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Australia’s Westpac Banking to stop thermal coal financing by 2030

May 04, 2020


Financing a thermal coal project in Australia just got a little bit harder after Westpac Banking Corp. said it would exit the sector by 2030, leaving Australia and New Zealand Banking Group Ltd. as the last of the country’s big four yet to commit to dropping the most polluting fuel.

Australia is the world’s second-biggest thermal coal exporter, generating A$26 billion ($16.6 billion) in export revenue in the year to end-June 2019, but it has become increasingly difficult to bring new resources on stream as financial institutions across the globe bow to pressure from shareholders and climate groups to avoid coal investments.

Westpac has already reduced its total coal exposure to A$700 million and said in its climate action plan on Monday that it would not establish relationships with any new thermal customers. The bank would continue to finance metallurgical coal, while backing initiatives that reduce the steel industry’s dependence on the fuel.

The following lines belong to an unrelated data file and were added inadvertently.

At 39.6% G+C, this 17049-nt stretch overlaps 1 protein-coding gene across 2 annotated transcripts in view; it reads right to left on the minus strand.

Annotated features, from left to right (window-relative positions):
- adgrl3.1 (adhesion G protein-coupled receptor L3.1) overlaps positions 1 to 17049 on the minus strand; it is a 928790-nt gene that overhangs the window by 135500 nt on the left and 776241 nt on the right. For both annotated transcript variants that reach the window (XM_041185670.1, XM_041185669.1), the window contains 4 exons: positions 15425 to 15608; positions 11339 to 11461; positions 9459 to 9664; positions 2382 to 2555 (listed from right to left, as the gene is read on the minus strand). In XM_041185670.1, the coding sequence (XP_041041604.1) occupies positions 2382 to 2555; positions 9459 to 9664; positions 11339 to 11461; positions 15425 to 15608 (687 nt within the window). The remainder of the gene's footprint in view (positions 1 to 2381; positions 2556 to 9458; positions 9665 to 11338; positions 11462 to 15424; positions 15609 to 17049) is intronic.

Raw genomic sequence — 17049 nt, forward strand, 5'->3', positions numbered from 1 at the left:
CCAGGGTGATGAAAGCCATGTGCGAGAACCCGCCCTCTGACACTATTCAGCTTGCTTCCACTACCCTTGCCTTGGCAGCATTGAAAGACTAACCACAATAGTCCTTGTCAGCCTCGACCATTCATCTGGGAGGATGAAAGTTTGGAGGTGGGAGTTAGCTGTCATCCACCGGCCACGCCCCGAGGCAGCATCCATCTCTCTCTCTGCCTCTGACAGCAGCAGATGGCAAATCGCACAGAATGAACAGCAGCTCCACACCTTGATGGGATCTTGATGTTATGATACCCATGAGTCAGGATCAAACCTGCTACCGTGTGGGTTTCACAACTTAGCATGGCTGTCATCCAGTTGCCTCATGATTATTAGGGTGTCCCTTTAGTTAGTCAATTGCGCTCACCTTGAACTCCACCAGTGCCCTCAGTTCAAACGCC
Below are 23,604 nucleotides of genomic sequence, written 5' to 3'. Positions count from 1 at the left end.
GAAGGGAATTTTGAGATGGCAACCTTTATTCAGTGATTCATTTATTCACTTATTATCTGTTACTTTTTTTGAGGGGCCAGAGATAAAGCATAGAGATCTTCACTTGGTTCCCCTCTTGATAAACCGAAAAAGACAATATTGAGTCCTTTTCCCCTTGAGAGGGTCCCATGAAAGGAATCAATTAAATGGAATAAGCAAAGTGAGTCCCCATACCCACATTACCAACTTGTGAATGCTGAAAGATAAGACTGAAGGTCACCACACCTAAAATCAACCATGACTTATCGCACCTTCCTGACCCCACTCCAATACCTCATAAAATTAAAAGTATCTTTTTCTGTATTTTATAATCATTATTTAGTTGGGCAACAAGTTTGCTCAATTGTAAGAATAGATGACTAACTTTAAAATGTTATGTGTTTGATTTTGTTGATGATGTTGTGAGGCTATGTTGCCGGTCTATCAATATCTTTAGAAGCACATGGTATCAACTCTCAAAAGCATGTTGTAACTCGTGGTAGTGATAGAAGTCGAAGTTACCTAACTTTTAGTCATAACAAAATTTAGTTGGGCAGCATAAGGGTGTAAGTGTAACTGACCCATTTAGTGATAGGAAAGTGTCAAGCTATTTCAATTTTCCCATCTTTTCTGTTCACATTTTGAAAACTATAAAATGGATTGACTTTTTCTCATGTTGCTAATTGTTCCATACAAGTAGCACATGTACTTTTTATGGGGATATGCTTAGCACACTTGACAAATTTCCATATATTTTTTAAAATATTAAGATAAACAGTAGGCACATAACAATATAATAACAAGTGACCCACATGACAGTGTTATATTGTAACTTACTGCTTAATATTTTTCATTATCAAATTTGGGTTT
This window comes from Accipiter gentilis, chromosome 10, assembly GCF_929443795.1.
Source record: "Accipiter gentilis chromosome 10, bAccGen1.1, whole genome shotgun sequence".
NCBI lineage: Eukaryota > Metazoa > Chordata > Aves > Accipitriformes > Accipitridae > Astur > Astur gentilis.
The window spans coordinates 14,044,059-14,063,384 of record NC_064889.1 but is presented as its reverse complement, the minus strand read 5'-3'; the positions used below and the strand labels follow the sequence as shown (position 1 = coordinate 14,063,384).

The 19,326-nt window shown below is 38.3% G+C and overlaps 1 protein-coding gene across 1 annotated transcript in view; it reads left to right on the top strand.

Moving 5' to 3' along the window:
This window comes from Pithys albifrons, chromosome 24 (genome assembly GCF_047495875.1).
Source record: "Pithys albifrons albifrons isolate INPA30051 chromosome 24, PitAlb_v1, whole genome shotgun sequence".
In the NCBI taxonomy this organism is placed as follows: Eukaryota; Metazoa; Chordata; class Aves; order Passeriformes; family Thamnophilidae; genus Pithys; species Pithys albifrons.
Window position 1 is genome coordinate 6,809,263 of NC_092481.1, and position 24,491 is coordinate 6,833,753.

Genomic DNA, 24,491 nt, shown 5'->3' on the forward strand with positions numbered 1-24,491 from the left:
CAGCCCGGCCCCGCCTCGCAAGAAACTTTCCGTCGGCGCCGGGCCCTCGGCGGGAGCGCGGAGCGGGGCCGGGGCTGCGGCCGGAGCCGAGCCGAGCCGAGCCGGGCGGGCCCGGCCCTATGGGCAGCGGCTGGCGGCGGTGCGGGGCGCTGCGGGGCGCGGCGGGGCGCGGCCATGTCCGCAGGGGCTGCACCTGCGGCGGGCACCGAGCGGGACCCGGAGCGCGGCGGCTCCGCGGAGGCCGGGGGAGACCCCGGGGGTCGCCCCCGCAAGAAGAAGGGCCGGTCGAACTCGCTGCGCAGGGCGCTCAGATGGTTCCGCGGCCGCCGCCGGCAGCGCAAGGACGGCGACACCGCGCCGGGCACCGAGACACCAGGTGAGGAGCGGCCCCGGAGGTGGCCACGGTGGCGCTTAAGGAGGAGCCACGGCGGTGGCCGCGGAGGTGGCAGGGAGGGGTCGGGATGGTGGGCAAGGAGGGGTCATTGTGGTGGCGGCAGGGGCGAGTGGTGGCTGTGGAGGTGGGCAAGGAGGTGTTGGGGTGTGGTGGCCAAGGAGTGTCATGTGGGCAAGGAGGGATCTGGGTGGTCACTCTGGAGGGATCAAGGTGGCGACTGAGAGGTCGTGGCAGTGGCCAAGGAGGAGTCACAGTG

“We continue to evolve our sustainable finance approach, recognizing the role financial institutions can play in facilitating the transition to a low carbon economy,” Westpac said in the report. It has also set a target of A$3.5 billion in new lending to climate change solutions over the next three years.

Commonwealth Bank of Australia and National Australia Bank Ltd. plan to be out of thermal coal by 2030 and 2035 respectively, while ANZ has said that it expects its involvement to decline, but has not set an official exit date. Japanese banks, among the world’s biggest lenders to coal power developers, are also starting to pare back their exposure, albeit at a slower pace, leaving the industry to turn elsewhere in search of funding.

[James Thornhill]

More: Coal loses backing from another big bank

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